Highlights of the last month include a UNDP meeting in Morocco, which addressed the importance of insider mediators and those equipped with local knowledge to address local problems, a discussion suggesting that perhaps Africa has something to teach Europe when it comes to handling refugees and immigrants, and the stories we are hearing from refugee women in South Africa.
In Morocco, the ASC took part in a UNDP meeting on the role of Insider Mediators during conflict. Contrary to theories advocating so-called “neutral” external mediators, there is a growing understanding that insider mediators who are familiar with the context, have significant value in conflict situations. Similarly, existing local infrastructures for peace, which are embedded in local knowledge, can form part of long term structures and systems that transform relationships and contribute to peace.
Many such individuals and organisations exist, and are able to make an impact because they are grounded in the contexts in which they work. For example, we recently received word from Grace to Heal, a sister organisation based in Zimbabwe, who shared news with us of a peacebuilding conference they hosted there, focussing on the questions of action research and peace studies in the country. It was a conference that brought together students, academics and practitioners, in a bid to unpack what an effective peace education would look like, and discuss practical strategies to make this a reality in Zimbabwe.
In South Africa, The ACTION staff working on the Listening Voices project have continued meeting with Somali women, listening to their stories and documenting them to be shared in the Listening Voices publication. Some extracts of the stories have been shared in this article. The team has also been meeting with a few of the Somali men and other refugees, to see how their stories compare, and to help paint a dynamic picture of refugee life.
Given the ASC’s on going work with migrant and refugee communities, members attended a dialogue hosted by the Southern African Liaison Office, taking a look at the global migrant crisis. The influx of Syrian refugees into Europe has dominated the news on this front, leading to much questioning of the way Europe is handling this crisis. Many of the participants felt the Europe was doing a poor job, bickering amongst themselves about responsibility and being motivated by hidden agendas when they do help. Participants noted that Africa has also experienced high numbers of refugees and immigrants, but seems to have managed this better than Europe. It was suggested that Europe could learn a few lessons from Africa.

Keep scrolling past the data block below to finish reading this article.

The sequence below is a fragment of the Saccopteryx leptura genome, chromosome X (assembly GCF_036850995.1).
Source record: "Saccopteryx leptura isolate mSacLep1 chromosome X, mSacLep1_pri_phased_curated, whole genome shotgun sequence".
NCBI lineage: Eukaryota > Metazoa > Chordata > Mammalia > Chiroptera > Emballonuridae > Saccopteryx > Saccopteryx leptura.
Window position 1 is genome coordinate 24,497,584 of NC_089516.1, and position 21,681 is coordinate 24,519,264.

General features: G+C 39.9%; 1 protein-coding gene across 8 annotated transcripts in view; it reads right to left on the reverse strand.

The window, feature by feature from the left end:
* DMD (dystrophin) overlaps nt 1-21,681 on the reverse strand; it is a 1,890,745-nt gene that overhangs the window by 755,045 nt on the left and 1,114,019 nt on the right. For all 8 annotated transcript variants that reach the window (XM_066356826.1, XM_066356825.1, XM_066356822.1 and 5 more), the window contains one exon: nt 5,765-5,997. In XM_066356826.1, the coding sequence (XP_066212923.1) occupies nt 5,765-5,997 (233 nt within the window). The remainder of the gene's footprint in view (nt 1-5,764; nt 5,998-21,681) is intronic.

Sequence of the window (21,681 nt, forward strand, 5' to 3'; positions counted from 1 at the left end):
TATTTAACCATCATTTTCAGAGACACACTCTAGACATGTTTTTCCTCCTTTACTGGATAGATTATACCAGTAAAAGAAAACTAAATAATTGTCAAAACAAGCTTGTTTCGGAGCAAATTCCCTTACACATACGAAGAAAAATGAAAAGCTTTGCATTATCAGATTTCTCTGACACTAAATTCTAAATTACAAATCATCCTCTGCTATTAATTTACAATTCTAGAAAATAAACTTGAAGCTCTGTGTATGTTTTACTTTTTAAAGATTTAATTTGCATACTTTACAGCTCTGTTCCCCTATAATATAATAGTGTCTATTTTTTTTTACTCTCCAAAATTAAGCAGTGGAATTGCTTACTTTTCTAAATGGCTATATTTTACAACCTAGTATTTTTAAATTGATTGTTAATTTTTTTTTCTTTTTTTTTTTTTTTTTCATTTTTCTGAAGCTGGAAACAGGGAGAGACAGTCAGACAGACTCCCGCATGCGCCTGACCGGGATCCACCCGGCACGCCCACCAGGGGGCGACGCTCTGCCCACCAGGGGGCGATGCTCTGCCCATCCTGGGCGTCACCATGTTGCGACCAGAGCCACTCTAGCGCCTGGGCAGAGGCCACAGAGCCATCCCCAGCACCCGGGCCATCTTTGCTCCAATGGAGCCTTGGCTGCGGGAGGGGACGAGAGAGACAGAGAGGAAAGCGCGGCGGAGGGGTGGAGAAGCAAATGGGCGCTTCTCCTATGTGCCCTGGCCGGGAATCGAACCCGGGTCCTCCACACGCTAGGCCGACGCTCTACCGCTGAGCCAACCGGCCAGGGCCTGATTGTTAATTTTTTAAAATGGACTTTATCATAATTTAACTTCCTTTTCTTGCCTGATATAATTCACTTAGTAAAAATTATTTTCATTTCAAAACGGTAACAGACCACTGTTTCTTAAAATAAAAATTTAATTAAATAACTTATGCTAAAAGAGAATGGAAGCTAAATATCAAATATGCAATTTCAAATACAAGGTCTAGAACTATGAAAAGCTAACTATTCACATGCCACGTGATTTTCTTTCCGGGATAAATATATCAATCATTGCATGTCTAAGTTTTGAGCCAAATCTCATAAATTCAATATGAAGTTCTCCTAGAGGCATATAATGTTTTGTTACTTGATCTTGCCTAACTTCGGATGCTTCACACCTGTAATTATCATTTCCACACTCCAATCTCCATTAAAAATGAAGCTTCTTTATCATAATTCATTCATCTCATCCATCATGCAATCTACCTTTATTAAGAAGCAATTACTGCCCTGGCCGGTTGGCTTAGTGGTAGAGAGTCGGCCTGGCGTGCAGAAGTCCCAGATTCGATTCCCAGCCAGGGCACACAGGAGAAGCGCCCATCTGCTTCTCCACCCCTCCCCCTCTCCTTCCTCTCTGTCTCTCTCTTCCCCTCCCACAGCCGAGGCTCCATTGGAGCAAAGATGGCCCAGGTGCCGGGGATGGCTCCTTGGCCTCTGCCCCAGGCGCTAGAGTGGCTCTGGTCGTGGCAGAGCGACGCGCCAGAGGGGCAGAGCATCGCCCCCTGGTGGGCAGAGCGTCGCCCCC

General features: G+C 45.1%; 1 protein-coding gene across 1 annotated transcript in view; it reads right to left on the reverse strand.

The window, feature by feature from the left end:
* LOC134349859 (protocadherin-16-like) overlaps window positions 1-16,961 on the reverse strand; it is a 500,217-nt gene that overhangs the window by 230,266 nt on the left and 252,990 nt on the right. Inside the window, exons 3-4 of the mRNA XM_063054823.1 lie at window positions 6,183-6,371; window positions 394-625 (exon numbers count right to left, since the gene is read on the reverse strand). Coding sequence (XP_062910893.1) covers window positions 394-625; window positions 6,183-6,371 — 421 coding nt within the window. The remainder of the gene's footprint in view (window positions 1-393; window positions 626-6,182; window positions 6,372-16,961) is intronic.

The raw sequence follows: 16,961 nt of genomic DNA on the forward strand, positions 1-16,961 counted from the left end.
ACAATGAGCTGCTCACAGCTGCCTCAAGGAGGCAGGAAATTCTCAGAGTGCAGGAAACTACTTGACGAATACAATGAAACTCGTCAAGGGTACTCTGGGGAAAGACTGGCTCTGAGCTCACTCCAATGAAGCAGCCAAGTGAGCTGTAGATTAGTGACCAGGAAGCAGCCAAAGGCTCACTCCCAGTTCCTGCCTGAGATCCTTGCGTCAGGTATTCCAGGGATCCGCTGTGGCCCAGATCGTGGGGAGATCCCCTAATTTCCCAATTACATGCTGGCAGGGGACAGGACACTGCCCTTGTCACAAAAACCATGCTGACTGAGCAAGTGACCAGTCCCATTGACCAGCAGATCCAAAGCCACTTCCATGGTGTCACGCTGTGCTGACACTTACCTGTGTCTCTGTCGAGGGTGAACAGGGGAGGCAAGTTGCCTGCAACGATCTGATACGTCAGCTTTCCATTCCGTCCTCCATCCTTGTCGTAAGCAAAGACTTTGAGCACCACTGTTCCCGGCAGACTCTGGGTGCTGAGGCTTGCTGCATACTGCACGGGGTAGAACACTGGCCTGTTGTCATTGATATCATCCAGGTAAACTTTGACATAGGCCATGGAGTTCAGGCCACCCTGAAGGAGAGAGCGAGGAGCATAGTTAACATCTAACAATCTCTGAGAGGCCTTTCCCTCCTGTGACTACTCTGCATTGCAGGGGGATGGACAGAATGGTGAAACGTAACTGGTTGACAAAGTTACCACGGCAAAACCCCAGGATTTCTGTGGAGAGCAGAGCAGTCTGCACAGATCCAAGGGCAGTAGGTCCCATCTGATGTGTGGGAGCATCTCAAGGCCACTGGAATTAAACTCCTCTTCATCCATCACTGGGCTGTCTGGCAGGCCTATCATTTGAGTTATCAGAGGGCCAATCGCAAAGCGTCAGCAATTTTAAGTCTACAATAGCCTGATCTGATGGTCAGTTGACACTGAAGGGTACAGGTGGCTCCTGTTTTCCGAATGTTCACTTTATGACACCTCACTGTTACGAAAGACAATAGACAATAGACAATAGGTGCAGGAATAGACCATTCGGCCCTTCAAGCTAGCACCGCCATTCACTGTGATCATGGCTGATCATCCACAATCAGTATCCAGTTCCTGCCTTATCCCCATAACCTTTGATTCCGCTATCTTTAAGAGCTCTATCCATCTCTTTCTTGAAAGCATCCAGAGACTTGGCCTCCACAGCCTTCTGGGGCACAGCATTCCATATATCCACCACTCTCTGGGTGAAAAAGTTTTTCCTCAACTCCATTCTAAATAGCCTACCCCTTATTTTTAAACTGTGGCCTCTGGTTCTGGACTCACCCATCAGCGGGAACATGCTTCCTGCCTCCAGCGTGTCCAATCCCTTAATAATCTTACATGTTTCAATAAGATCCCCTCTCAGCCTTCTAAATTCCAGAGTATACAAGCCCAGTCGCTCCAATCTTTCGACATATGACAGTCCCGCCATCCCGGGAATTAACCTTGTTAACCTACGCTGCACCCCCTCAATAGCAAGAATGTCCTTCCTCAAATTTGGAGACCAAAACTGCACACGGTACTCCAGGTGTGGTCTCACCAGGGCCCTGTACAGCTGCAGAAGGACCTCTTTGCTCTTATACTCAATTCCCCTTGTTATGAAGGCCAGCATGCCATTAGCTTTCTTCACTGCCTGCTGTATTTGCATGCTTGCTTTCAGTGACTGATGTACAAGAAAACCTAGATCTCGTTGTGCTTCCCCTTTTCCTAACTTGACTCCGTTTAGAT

Indeed, it’s important that wherever we are and whatever crises we might be facing, we seek to learn from those doing better, and teach others when we are the more effective ones. The ASC attended a workshop held by the Co-operative for Research and Education (CORE) focusing on identifying scarce and critical skills in the NGO sector. Results of a survey were shared, showing that out of 24 African countries, South Africa scored the highest for sustainability of Civil Society Organisations in various areas. Such reports are important for gauging the strength of CSOs, and yield important lessons and insights, which can be used for strengthening CSO sectors in other countries.
With the importance of civil society and collaboration in mind, The ASC hosted delegates from the Shanghai Institutes for International Studies (SIIS), as well as a diverse range of local participants for a discussion on China-Africa cooperation, and civil society engagement. Although there are mixed views, it was noted that it is possible to find unity in diversity, and there is a need for civil society to express themselves as the Forum on China-Africa Cooperation Summit approaches.
As 2015 is drawing to a close, it is a time of reflecting on progress and challenges still to be overcome. The Orange Farm Local Peace Committee, with whom the ASC works closely, has shared their annual report with us, documenting many of the accomplishments and key lessons from the year. These included dialogues, cultural learning events, skills programmes, conflict analysis training, activities opposing xenophobia and many more. During the year, many important relationships have also been built, enabling Orange Farm LPC and the youth desk to garner support from those of influence who can help take the work forward.
The Orange Farm LPC as well as the other LPCs that we work with are examples of those tirelessly working towards peace and harmony within their localities. The Peace Builders Awards Ceremony, on the 21st of November in Johannesburg will recognize and validate the work of individuals and groups such as these. Nominations for the awards are still open, so if there are people making a difference in your community and you would like to nominate them for a peace award, send us their story and relevant details.
Finally, it is with sadness that we announce the passing of 2 great peacebuilders. Georgina Rangel passed away on the 26th of October. She was known in Mexico, Guatemala and the Americas, where she supported refugees and fought for women’s rights, girls education, and for justice and peace. Obby Chibuluma, who passed on the 30th of October, was an active member of the ACTION for Conflict Transformation network, dedicated to pan-African solidarity and committed to regional efforts to bring about positive change and peace. Hamba Kahle Amaqabane, you will be missed.